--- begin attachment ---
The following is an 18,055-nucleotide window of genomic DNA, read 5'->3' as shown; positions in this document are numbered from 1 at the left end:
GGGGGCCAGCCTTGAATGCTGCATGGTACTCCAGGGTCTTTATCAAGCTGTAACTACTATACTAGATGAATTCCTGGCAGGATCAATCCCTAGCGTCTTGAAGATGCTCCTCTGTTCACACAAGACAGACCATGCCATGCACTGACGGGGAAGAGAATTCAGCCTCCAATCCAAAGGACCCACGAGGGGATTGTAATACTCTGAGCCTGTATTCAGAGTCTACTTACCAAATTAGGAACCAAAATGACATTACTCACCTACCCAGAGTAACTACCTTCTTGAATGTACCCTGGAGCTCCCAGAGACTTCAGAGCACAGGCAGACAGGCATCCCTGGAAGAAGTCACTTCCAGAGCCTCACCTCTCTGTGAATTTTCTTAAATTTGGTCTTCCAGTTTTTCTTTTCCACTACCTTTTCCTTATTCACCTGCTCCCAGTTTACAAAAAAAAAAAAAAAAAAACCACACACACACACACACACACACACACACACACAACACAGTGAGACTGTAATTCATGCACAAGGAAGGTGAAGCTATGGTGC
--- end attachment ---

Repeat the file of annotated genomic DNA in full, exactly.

The following is an 18,055-nucleotide window of genomic DNA, read 5'->3' as shown; positions in this document are numbered from 1 at the left end:
GGGGGCCAGCCTTGAATGCTGCATGGTACTCCAGGGTCTTTATCAAGCTGTAACTACTATACTAGATGAATTCCTGGCAGGATCAATCCCTAGCGTCTTGAAGATGCTCCTCTGTTCACACAAGACAGACCATGCCATGCACTGACGGGGAAGAGAATTCAGCCTCCAATCCAAAGGACCCACGAGGGGATTGTAATACTCTGAGCCTGTATTCAGAGTCTACTTACCAAATTAGGAACCAAAATGACATTACTCACCTACCCAGAGTAACTACCTTCTTGAATGTACCCTGGAGCTCCCAGAGACTTCAGAGCACAGGCAGACAGGCATCCCTGGAAGAAGTCACTTCCAGAGCCTCACCTCTCTGTGAATTTTCTTAAATTTGGTCTTCCAGTTTTTCTTTTCCACTACCTTTTCCTTATTCACCTGCTCCCAGTTTACAAAAAAAAAAAAAAAAAAACCACACACACACACACACACACACACACACACACAACACAGTGAGACTGTAATTCATGCACAAGGAAGGTGAAGCTATGGTGC